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Measuring Improvements in the Movement of Highway and Intermodal Freight

Overview of Indicators Identified in Previous Research

Focus of Past Research and Policy Efforts

This review draws on papers and reports that address attributes of freight movement and characteristics of the highway system. The papers that resulted from these efforts, as well as conversations with contacts, suggest that prior efforts to develop measures to gauge the performance of the highway system as a mover of freight have been limited. Previous research efforts have largely looked at one of two issues:

1) Measures of transportation industry productivity that are not clearly linked to the performance of the highway system; or

2) Measures of highway system performance that are important to highway users in general but not specifically linked to freight.

The first set of measures addresses the efficiency of freight service, but does not address the link between freight productivity and the transportation system. Indicators of labor productivity (e.g., ton-miles per employee), logistics efficiency, and equipment utilization (e.g., percent of truck-miles empty) fall into this category, as do multifactor productivity measures (output per unit of combined labor, capital, and intermediate outputs, weighted in some fashion). These indicators are only indirectly affected by the highway system and fail to provide any indication of the quality of service that shippers are receiving.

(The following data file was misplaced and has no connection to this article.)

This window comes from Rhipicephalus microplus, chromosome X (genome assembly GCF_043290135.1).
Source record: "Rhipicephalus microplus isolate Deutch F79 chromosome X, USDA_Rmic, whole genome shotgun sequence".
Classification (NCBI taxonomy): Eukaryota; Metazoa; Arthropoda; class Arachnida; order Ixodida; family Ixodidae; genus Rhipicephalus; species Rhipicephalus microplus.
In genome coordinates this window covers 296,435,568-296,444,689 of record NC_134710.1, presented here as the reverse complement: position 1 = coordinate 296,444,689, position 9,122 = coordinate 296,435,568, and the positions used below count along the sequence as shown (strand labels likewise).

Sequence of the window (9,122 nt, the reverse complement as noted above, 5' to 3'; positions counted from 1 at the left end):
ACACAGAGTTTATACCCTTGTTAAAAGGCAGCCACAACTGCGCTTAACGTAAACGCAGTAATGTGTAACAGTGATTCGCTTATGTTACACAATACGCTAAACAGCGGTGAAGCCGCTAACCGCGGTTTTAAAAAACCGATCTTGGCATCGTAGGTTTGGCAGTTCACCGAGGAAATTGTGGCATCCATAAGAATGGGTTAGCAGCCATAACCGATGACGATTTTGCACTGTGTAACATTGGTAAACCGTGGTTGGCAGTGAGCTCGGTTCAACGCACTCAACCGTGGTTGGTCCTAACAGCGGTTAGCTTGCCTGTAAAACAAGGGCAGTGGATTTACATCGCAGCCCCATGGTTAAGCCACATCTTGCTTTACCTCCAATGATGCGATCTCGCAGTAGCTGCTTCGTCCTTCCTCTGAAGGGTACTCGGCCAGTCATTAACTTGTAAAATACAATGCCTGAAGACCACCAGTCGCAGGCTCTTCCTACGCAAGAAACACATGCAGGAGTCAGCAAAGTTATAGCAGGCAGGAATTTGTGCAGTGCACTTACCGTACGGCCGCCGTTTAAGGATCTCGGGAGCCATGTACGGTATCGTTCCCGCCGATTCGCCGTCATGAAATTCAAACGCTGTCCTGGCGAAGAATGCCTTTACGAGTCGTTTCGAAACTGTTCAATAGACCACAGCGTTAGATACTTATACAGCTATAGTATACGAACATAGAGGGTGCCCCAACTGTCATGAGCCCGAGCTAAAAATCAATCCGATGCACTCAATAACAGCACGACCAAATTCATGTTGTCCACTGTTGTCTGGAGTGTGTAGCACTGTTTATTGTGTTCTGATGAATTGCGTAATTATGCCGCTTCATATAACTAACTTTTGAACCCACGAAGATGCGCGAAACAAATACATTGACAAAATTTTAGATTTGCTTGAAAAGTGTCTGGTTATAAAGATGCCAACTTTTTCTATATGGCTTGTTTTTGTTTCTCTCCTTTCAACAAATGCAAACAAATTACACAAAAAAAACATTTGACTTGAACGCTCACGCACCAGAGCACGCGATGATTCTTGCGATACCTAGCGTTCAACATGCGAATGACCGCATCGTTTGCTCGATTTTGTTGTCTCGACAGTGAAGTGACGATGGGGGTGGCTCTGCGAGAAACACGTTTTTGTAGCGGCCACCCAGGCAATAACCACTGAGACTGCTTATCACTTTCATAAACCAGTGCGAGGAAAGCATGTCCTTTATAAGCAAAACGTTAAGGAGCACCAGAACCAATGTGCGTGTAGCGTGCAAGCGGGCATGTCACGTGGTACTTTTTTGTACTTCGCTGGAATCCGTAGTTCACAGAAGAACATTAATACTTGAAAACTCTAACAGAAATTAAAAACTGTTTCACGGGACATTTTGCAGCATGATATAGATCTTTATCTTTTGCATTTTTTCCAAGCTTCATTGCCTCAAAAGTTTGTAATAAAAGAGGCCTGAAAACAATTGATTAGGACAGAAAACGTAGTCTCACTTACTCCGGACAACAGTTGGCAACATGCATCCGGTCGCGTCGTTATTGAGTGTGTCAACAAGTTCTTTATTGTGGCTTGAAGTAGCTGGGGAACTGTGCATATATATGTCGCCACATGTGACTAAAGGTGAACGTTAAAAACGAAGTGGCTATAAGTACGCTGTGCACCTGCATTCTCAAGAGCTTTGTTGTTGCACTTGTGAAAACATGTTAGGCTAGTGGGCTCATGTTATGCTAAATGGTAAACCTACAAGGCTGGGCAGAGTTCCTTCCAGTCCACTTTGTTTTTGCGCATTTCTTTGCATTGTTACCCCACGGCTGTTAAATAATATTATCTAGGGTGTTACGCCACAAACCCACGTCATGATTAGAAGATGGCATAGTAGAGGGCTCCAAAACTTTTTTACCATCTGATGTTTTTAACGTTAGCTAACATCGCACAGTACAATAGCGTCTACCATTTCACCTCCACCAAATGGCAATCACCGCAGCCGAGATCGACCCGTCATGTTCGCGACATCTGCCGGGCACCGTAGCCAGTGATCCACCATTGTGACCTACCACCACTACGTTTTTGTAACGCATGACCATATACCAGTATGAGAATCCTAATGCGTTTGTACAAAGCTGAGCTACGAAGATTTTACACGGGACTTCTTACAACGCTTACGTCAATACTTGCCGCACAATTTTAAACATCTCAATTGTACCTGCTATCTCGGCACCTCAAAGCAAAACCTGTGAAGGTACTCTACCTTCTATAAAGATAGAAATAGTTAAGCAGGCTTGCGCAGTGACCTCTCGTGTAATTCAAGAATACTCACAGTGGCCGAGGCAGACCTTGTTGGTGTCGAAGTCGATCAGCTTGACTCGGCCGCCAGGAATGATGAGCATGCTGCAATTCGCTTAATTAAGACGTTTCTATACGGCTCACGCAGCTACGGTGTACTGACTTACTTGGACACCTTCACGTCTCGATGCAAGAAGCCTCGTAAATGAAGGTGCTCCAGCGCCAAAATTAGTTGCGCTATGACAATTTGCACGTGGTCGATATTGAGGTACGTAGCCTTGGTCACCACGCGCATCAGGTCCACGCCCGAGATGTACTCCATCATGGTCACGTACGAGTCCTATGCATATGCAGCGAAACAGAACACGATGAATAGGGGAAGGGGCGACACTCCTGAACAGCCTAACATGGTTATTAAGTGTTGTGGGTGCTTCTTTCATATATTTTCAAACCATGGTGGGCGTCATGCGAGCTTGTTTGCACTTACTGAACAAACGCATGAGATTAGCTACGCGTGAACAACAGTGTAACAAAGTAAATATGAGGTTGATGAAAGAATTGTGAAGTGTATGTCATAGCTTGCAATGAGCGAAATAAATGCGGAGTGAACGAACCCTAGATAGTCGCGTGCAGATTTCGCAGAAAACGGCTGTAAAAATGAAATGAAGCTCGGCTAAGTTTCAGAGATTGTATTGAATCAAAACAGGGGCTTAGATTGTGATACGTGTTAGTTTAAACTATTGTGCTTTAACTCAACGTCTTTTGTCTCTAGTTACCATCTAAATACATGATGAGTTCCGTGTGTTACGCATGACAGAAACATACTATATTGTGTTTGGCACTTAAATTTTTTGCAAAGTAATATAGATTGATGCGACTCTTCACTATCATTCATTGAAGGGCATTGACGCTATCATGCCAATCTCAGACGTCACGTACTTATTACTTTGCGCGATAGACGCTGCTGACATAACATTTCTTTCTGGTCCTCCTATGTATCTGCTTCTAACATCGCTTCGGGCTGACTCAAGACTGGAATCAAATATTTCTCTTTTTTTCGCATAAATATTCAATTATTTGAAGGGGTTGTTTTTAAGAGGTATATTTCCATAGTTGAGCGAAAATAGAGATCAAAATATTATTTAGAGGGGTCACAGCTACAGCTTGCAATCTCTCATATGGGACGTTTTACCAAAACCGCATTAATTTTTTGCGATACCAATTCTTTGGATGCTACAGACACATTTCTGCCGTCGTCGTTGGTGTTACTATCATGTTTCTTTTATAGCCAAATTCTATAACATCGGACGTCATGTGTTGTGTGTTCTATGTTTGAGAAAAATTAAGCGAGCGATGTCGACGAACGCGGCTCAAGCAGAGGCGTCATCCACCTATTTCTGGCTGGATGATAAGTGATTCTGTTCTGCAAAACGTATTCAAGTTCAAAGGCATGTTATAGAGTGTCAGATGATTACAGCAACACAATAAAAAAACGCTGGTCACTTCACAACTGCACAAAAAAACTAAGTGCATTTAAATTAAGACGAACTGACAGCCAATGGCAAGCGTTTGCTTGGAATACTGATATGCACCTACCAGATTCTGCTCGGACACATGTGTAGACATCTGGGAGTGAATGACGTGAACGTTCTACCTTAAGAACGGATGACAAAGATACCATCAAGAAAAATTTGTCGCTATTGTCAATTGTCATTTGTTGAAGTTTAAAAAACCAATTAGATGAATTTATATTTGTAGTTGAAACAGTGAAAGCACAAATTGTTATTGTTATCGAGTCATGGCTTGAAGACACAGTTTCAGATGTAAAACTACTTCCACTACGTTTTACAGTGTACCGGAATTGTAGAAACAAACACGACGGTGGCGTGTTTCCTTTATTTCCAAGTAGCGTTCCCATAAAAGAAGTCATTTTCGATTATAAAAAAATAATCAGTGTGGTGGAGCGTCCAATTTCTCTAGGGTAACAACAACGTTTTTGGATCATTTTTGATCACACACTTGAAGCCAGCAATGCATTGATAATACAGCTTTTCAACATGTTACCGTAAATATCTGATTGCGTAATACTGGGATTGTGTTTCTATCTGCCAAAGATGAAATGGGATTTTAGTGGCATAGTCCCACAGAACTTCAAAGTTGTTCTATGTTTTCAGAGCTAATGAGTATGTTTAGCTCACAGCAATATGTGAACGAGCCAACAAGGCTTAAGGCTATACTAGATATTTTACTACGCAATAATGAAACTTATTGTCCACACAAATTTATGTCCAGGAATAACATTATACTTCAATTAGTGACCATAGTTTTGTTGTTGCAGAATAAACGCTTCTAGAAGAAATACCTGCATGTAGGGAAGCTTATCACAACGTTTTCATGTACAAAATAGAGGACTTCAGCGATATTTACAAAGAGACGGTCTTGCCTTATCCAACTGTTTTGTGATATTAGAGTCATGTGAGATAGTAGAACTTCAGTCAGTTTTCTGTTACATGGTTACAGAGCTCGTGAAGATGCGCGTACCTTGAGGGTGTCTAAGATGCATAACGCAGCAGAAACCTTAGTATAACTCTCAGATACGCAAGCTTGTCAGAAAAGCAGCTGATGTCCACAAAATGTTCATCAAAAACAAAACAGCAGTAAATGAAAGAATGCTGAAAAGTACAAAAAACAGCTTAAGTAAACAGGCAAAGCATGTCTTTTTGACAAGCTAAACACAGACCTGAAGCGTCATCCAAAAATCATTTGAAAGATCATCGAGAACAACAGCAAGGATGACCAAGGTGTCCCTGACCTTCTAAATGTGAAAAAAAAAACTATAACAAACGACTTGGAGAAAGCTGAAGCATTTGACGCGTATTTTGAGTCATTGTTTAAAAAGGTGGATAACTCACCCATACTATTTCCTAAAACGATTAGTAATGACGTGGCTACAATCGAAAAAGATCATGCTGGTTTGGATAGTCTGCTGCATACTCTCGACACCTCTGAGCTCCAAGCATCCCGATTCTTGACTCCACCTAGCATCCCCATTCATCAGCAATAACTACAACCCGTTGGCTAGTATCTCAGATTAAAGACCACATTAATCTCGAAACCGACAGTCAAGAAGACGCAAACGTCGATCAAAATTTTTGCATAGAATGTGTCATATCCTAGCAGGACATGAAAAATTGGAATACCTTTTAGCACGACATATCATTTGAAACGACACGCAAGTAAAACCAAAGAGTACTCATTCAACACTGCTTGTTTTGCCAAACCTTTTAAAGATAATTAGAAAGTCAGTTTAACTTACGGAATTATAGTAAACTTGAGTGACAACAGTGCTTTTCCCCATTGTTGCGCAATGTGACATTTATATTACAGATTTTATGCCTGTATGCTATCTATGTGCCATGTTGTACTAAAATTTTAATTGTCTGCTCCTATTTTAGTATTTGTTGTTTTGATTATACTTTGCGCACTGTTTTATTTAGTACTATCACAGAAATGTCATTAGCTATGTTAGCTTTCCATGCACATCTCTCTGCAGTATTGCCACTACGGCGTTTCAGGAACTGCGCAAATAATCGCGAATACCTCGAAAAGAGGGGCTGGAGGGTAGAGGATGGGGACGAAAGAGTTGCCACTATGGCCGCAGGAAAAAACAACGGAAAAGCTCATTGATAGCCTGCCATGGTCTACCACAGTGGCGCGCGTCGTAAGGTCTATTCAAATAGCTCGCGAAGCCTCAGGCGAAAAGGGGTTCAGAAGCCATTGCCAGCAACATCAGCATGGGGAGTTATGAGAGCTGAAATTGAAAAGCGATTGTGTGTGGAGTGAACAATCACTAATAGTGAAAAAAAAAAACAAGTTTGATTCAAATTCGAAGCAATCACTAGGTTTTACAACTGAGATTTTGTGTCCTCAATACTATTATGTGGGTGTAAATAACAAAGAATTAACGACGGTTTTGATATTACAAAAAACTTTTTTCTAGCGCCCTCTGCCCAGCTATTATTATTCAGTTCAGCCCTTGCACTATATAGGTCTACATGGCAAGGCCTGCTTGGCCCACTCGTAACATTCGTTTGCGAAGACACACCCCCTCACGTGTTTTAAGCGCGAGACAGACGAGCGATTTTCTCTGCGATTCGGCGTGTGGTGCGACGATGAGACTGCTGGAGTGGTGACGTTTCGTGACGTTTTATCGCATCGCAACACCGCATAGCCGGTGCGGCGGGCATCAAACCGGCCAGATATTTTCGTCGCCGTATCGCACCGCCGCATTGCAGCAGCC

The second set of measures addresses aspects of the highway system that are important to highway users, such as speed, safety, and pavement condition. While these characteristics affect freight movement, most studies do not attempt to develop indicators of particular relevance to the productivity of freight movement. They are focused on general indicators of highway performance that affect both commercial traffic and personal travel.

The challenge for FHWA is to identify, and focus on, attributes of the highway system that have a particular significance for freight movement and can be linked to the characteristics of freight service that are important for shippers. The prior effort that most directly tackled the issue of identifying and assessing freight performance indicators is FHWA’s Workshop on Productivity Performance Indicators, held in March 1998. This effort, however, was not focused exclusively on freight movement. A number of other efforts yield useful insights into aspects of the transportation system that are important to freight movement, including costs and quality of service, and potential indicators for measuring freight performance. Taken together, these studies provide a basis for further exploration of this problem.  

Indicators Identified

Indicators identified from prior studies tend to fall into the following seven categories:


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